Historical Articles

6. Burial of Alamo Heroes

By Bill Neeley

On February 25, 1837, Colonel Juan N. Sequin presided over the burial of the ashes of the Alamo martyrs in a solemn ceremony ending with interment at San Antonio's San Fernando Church. The Telegraph and Texas Register published the following account:

"Colonel Seguin, with his command stationed at Bexar, paid his honors of war to the remains of the heroes of the Alamo." Their ashes were carefully collected, "placed in a coffin neatly covered with black, and having the names of Travis, Bowie and Crockett engraved on the inside lid, and carried to Bexar and placed in the parish church where the Texan flag, a rifle and a sword were laid upon it." The procession was formed at 3:00 pm with bells tolling. The procession moved in the following order: Field Officers, Staff Officers, civil authorities, clergy, mourners, relatives, musicians, and citizens.

Colonel Seguin ordered a halt at the first ash heap, and a coffin was placed upon the spot. Three volleys of musketry were discharged, followed by the same honors at the second pile of ashes. At the third site, the coffin was placed on the "principal heap of ashes." Seguin foresaw that "a towering fabric of architecture would be erected by their grateful countrymen above their ashes."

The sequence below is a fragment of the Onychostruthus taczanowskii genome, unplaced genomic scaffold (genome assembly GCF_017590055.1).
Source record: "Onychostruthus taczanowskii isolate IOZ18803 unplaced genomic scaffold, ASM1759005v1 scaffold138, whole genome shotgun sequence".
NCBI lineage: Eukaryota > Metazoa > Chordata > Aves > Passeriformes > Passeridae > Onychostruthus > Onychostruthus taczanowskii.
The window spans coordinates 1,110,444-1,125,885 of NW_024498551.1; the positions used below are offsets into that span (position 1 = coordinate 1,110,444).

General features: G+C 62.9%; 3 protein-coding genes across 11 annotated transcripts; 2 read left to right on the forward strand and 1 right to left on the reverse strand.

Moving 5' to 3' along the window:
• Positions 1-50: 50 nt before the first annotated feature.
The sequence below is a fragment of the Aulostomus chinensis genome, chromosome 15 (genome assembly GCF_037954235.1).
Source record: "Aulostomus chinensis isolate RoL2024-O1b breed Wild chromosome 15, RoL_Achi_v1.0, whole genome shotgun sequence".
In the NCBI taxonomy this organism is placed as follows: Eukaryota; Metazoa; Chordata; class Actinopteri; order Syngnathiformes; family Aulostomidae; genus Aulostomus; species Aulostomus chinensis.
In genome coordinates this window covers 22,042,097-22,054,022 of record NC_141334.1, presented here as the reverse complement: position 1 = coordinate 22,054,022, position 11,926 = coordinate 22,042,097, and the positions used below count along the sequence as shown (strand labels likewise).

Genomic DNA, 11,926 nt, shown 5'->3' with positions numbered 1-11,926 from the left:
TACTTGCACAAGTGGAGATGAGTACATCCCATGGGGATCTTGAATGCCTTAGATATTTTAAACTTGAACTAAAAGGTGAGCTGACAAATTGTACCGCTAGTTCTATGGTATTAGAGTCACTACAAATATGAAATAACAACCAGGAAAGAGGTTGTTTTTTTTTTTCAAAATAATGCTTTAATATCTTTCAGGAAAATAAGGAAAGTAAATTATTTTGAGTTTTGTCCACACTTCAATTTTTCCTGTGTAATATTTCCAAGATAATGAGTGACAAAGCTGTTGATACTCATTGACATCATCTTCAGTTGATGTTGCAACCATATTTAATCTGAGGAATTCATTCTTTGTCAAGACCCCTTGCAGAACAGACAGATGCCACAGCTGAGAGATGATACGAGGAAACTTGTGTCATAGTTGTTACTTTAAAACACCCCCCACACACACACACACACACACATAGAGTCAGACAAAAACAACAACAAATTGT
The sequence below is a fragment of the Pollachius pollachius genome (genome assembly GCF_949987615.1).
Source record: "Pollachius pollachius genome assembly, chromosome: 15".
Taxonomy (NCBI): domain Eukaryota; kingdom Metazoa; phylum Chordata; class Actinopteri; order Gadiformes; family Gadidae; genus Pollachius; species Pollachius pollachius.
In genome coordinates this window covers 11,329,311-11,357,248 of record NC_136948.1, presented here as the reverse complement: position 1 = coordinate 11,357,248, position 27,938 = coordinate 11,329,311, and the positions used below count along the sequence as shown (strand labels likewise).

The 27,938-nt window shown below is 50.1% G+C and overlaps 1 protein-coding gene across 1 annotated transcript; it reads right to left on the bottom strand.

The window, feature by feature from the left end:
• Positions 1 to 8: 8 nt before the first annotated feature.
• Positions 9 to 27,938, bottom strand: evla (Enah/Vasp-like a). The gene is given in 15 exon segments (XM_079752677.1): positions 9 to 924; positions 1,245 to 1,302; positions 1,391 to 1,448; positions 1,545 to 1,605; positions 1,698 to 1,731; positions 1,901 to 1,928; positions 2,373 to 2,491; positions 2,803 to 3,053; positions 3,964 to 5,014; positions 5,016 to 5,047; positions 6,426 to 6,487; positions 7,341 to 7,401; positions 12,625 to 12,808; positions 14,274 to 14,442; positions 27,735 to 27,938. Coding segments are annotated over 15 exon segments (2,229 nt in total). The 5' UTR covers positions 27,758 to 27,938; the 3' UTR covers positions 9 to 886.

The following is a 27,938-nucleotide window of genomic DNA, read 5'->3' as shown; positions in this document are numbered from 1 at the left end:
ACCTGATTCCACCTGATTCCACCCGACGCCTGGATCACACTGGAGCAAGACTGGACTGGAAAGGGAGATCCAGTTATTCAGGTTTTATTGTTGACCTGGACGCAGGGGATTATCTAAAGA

Then Seguin eulogized the fallen heroes with whom he had served at the Alamo before having ridden out of the fortified mission for reinforcements. "These hallowed relics," the colonel said, "which we have now, oh melancholy task, of bearing onward to consign to their kindred earth, are all that remains of those heroic men who so nobly fell, valiantly defending yon towers of the Alamo! If they, my brave associates, preferred to die a thousand times than basely bow down under the vile yoke of tyranny, what a valiant, what an illustrious example have they bequeathed to us! How worthy to illume with unchanging splendor the ever-glowing pages of history! Even now the genius of liberty is looking down from her lofty seat, smiling with approbation upon our proceedings, and calling to us in the names of our departed brethren, Travis, Bowie, Crockett. Their iron-hearted bands bind us in imitating their mighty deeds to secure, like them, a mighty place upon the scroll of immortality. Until then, fellow citizens, undying fame is the glorious reward of those who toil in this noble contest." Seguin concluded with a personal commitment to the liberty of Texas. "Cheerfully will I encounter the most formidable dangers which fortune can crowd in the path of glory in the noble attempt to achieve my country's independence." The eloquent eulogy of the Tejano colonel was translated from Spanish to English as all mourned the heroes of the Alamo.

The above is excerpted from A Tejano Knight: The Quest of Don Juan Seguin by Bill Neeley. Copyright © 2017 Bill Neeley. All rights reserved.

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